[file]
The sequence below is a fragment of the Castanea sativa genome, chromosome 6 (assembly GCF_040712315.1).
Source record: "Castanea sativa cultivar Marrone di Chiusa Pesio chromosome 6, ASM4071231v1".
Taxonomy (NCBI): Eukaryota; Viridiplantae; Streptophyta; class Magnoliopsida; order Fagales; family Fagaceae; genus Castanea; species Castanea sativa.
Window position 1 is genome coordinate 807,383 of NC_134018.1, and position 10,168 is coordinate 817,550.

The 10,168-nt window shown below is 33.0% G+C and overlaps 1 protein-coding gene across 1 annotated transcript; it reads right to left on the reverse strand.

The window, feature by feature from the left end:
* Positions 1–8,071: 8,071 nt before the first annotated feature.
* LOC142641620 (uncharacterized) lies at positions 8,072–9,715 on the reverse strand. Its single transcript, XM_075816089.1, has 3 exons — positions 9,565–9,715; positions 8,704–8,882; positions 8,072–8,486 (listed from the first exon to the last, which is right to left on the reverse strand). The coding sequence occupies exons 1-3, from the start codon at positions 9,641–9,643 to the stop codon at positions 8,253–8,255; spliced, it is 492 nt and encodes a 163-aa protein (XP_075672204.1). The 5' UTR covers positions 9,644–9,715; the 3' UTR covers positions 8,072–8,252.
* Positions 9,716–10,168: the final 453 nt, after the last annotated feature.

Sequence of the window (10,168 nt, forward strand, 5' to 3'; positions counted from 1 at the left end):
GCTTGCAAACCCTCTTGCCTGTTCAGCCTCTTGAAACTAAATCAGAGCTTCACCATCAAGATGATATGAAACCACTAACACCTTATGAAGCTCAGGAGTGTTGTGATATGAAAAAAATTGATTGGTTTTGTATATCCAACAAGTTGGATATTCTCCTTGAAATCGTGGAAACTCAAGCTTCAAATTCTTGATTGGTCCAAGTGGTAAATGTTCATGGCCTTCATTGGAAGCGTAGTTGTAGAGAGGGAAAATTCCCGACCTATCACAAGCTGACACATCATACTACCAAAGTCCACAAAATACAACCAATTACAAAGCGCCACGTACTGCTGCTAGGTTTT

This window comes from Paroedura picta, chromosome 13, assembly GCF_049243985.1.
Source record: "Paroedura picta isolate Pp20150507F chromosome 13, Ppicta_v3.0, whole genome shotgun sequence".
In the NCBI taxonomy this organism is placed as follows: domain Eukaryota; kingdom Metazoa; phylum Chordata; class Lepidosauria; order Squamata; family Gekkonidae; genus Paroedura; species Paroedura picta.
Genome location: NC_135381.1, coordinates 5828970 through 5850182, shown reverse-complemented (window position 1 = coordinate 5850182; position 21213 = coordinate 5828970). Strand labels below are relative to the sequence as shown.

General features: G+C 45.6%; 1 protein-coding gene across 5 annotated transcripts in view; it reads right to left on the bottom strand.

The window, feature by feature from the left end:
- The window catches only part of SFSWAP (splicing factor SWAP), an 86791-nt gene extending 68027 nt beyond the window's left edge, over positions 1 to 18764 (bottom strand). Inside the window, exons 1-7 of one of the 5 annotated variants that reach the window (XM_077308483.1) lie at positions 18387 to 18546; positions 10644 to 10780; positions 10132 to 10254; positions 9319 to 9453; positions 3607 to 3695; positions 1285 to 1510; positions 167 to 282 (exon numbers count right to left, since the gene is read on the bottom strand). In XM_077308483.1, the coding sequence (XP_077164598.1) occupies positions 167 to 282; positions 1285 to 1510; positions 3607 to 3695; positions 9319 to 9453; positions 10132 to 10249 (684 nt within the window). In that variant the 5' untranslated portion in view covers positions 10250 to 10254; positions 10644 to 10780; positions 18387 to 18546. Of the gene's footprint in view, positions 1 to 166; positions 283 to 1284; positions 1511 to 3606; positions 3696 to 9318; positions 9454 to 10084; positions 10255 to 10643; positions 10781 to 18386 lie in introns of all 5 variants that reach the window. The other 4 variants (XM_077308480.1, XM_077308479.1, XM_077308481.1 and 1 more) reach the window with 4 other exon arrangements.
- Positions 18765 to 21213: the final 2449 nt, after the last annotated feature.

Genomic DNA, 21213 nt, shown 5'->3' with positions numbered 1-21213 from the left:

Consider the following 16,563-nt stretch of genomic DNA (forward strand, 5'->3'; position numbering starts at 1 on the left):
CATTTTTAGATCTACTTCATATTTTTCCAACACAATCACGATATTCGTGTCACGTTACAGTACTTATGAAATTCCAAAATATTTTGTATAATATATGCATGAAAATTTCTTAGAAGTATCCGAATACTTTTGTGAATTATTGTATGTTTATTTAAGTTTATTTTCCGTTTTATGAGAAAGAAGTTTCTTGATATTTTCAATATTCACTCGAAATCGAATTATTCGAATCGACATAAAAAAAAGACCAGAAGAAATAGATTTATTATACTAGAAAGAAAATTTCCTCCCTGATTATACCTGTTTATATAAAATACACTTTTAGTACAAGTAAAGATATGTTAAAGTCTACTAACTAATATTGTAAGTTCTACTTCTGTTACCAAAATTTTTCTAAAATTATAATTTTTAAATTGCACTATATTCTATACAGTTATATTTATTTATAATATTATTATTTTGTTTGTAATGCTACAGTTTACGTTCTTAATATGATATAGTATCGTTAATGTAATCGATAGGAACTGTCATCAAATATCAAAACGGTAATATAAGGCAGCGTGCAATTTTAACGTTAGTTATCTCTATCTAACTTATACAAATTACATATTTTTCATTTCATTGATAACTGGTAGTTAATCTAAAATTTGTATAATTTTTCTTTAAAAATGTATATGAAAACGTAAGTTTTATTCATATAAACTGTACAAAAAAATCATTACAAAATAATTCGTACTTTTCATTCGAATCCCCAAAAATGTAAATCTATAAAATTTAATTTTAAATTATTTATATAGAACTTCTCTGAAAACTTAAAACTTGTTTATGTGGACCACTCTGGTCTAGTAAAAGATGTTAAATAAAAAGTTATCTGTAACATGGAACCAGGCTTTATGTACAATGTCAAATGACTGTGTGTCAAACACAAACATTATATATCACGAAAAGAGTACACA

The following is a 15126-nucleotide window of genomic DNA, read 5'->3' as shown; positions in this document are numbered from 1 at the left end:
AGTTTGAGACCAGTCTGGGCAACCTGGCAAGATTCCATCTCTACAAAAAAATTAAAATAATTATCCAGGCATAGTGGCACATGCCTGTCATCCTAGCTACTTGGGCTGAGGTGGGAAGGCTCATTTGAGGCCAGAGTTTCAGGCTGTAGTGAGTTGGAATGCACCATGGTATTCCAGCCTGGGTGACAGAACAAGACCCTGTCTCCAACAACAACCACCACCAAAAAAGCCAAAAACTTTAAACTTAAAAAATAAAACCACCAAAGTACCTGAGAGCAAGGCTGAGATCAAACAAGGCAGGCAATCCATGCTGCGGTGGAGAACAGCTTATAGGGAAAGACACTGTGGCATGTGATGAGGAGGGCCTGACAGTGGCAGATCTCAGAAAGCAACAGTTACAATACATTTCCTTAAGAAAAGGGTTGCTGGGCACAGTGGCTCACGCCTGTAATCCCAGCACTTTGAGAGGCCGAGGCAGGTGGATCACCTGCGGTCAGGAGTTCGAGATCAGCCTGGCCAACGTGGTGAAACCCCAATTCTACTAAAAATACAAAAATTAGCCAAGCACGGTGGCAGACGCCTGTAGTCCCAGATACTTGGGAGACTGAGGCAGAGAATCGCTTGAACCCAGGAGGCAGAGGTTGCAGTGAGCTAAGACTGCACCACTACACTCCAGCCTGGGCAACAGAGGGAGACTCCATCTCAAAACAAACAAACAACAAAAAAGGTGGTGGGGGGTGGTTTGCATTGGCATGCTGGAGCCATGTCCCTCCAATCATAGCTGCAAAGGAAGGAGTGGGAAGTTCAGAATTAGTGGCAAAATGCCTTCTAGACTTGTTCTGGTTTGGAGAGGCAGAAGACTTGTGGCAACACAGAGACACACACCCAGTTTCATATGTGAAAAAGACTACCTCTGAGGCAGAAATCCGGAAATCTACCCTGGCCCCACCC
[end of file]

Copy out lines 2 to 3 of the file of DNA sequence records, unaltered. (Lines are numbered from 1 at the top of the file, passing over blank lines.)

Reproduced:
Source record: "Castanea sativa cultivar Marrone di Chiusa Pesio chromosome 6, ASM4071231v1".
Taxonomy (NCBI): Eukaryota; Viridiplantae; Streptophyta; class Magnoliopsida; order Fagales; family Fagaceae; genus Castanea; species Castanea sativa.